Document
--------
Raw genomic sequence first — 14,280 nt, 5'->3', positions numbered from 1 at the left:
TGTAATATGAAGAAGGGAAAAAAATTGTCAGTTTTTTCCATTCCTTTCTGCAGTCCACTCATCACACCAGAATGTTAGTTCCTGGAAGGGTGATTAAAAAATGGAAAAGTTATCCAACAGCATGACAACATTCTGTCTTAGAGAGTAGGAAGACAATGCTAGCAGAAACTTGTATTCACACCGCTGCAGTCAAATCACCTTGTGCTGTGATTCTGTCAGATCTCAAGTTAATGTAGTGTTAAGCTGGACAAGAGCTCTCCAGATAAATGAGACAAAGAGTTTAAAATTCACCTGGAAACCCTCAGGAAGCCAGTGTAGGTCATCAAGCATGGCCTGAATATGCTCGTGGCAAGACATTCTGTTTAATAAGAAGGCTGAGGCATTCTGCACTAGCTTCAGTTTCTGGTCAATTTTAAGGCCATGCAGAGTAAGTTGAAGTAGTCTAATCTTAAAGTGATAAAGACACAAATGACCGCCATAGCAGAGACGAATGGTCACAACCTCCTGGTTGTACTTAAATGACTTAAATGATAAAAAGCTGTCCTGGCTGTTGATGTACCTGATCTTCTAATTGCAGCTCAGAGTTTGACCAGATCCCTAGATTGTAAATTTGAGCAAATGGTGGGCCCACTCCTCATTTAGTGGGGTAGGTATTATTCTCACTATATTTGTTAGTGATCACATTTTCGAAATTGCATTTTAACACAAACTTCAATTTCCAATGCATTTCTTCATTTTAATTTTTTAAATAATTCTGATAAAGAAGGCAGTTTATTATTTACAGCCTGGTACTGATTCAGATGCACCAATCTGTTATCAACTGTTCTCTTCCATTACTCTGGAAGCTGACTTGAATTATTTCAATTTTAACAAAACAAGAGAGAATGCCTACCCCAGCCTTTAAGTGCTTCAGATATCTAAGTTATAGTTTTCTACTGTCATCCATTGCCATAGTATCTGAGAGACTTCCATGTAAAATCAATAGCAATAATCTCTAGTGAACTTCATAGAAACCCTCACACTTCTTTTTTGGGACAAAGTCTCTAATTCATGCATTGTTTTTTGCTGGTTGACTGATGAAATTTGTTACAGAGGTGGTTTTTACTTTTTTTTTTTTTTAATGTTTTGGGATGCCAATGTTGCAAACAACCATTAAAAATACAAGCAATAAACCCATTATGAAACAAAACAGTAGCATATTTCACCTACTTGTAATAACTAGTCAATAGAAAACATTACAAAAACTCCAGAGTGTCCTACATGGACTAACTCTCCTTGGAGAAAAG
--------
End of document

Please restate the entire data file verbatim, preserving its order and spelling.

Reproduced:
Raw genomic sequence first — 14,280 nt, 5'->3', positions numbered from 1 at the left:
TGTAATATGAAGAAGGGAAAAAAATTGTCAGTTTTTTCCATTCCTTTCTGCAGTCCACTCATCACACCAGAATGTTAGTTCCTGGAAGGGTGATTAAAAAATGGAAAAGTTATCCAACAGCATGACAACATTCTGTCTTAGAGAGTAGGAAGACAATGCTAGCAGAAACTTGTATTCACACCGCTGCAGTCAAATCACCTTGTGCTGTGATTCTGTCAGATCTCAAGTTAATGTAGTGTTAAGCTGGACAAGAGCTCTCCAGATAAATGAGACAAAGAGTTTAAAATTCACCTGGAAACCCTCAGGAAGCCAGTGTAGGTCATCAAGCATGGCCTGAATATGCTCGTGGCAAGACATTCTGTTTAATAAGAAGGCTGAGGCATTCTGCACTAGCTTCAGTTTCTGGTCAATTTTAAGGCCATGCAGAGTAAGTTGAAGTAGTCTAATCTTAAAGTGATAAAGACACAAATGACCGCCATAGCAGAGACGAATGGTCACAACCTCCTGGTTGTACTTAAATGACTTAAATGATAAAAAGCTGTCCTGGCTGTTGATGTACCTGATCTTCTAATTGCAGCTCAGAGTTTGACCAGATCCCTAGATTGTAAATTTGAGCAAATGGTGGGCCCACTCCTCATTTAGTGGGGTAGGTATTATTCTCACTATATTTGTTAGTGATCACATTTTCGAAATTGCATTTTAACACAAACTTCAATTTCCAATGCATTTCTTCATTTTAATTTTTTAAATAATTCTGATAAAGAAGGCAGTTTATTATTTACAGCCTGGTACTGATTCAGATGCACCAATCTGTTATCAACTGTTCTCTTCCATTACTCTGGAAGCTGACTTGAATTATTTCAATTTTAACAAAACAAGAGAGAATGCCTACCCCAGCCTTTAAGTGCTTCAGATATCTAAGTTATAGTTTTCTACTGTCATCCATTGCCATAGTATCTGAGAGACTTCCATGTAAAATCAATAGCAATAATCTCTAGTGAACTTCATAGAAACCCTCACACTTCTTTTTTGGGACAAAGTCTCTAATTCATGCATTGTTTTTTGCTGGTTGACTGATGAAATTTGTTACAGAGGTGGTTTTTACTTTTTTTTTTTTTTAATGTTTTGGGATGCCAATGTTGCAAACAACCATTAAAAATACAAGCAATAAACCCATTATGAAACAAAACAGTAGCATATTTCACCTACTTGTAATAACTAGTCAATAGAAAACATTACAAAAACTCCAGAGTGTCCTACATGGACTAACTCTCCTTGGAGAAAAG